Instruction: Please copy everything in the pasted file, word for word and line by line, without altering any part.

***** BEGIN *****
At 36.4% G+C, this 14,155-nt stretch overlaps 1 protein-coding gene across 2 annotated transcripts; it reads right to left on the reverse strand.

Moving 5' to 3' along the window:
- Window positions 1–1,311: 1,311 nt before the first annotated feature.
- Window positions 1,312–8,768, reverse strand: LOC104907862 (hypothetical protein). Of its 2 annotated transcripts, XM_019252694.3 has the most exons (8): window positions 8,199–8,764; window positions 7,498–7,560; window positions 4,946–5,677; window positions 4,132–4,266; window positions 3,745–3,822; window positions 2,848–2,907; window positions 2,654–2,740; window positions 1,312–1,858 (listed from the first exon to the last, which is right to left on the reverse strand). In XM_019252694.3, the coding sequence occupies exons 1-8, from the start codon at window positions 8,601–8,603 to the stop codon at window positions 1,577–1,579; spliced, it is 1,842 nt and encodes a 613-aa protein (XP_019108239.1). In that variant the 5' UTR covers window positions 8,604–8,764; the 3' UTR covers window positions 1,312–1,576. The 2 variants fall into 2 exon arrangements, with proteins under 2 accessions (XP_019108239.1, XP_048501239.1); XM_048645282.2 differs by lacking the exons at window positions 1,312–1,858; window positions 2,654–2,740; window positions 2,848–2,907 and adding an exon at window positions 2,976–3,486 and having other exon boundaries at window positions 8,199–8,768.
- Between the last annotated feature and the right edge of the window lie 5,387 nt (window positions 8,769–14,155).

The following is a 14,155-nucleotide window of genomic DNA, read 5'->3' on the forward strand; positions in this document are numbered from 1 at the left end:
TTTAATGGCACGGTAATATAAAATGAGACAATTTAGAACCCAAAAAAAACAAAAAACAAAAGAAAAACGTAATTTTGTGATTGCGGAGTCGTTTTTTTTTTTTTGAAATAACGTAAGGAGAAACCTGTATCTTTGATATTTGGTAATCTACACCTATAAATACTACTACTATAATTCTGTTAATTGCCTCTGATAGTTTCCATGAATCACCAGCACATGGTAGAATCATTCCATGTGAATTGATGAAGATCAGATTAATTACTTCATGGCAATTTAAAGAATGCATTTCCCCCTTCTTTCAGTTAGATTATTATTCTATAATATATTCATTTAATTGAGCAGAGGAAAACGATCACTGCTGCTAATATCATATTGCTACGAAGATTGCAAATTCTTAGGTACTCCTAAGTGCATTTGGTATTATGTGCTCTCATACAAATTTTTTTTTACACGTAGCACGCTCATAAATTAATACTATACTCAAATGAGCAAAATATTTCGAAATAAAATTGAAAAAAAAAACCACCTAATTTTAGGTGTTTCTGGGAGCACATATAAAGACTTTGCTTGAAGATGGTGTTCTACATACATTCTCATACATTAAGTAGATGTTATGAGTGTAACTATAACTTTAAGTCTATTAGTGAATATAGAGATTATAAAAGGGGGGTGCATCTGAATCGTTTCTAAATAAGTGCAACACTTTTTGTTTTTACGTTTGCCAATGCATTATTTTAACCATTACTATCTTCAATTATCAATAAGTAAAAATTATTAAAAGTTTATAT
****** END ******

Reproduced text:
At 36.4% G+C, this 14,155-nt stretch overlaps 1 protein-coding gene across 2 annotated transcripts; it reads right to left on the reverse strand.

Moving 5' to 3' along the window:
- Window positions 1–1,311: 1,311 nt before the first annotated feature.
- Window positions 1,312–8,768, reverse strand: LOC104907862 (hypothetical protein). Of its 2 annotated transcripts, XM_019252694.3 has the most exons (8): window positions 8,199–8,764; window positions 7,498–7,560; window positions 4,946–5,677; window positions 4,132–4,266; window positions 3,745–3,822; window positions 2,848–2,907; window positions 2,654–2,740; window positions 1,312–1,858 (listed from the first exon to the last, which is right to left on the reverse strand). In XM_019252694.3, the coding sequence occupies exons 1-8, from the start codon at window positions 8,601–8,603 to the stop codon at window positions 1,577–1,579; spliced, it is 1,842 nt and encodes a 613-aa protein (XP_019108239.1). In that variant the 5' UTR covers window positions 8,604–8,764; the 3' UTR covers window positions 1,312–1,576. The 2 variants fall into 2 exon arrangements, with proteins under 2 accessions (XP_019108239.1, XP_048501239.1); XM_048645282.2 differs by lacking the exons at window positions 1,312–1,858; window positions 2,654–2,740; window positions 2,848–2,907 and adding an exon at window positions 2,976–3,486 and having other exon boundaries at window positions 8,199–8,768.
- Between the last annotated feature and the right edge of the window lie 5,387 nt (window positions 8,769–14,155).

The following is a 14,155-nucleotide window of genomic DNA, read 5'->3' on the forward strand; positions in this document are numbered from 1 at the left end:
TTTAATGGCACGGTAATATAAAATGAGACAATTTAGAACCCAAAAAAAACAAAAAACAAAAGAAAAACGTAATTTTGTGATTGCGGAGTCGTTTTTTTTTTTTTGAAATAACGTAAGGAGAAACCTGTATCTTTGATATTTGGTAATCTACACCTATAAATACTACTACTATAATTCTGTTAATTGCCTCTGATAGTTTCCATGAATCACCAGCACATGGTAGAATCATTCCATGTGAATTGATGAAGATCAGATTAATTACTTCATGGCAATTTAAAGAATGCATTTCCCCCTTCTTTCAGTTAGATTATTATTCTATAATATATTCATTTAATTGAGCAGAGGAAAACGATCACTGCTGCTAATATCATATTGCTACGAAGATTGCAAATTCTTAGGTACTCCTAAGTGCATTTGGTATTATGTGCTCTCATACAAATTTTTTTTTACACGTAGCACGCTCATAAATTAATACTATACTCAAATGAGCAAAATATTTCGAAATAAAATTGAAAAAAAAAACCACCTAATTTTAGGTGTTTCTGGGAGCACATATAAAGACTTTGCTTGAAGATGGTGTTCTACATACATTCTCATACATTAAGTAGATGTTATGAGTGTAACTATAACTTTAAGTCTATTAGTGAATATAGAGATTATAAAAGGGGGGTGCATCTGAATCGTTTCTAAATAAGTGCAACACTTTTTGTTTTTACGTTTGCCAATGCATTATTTTAACCATTACTATCTTCAATTATCAATAAGTAAAAATTATTAAAAGTTTATAT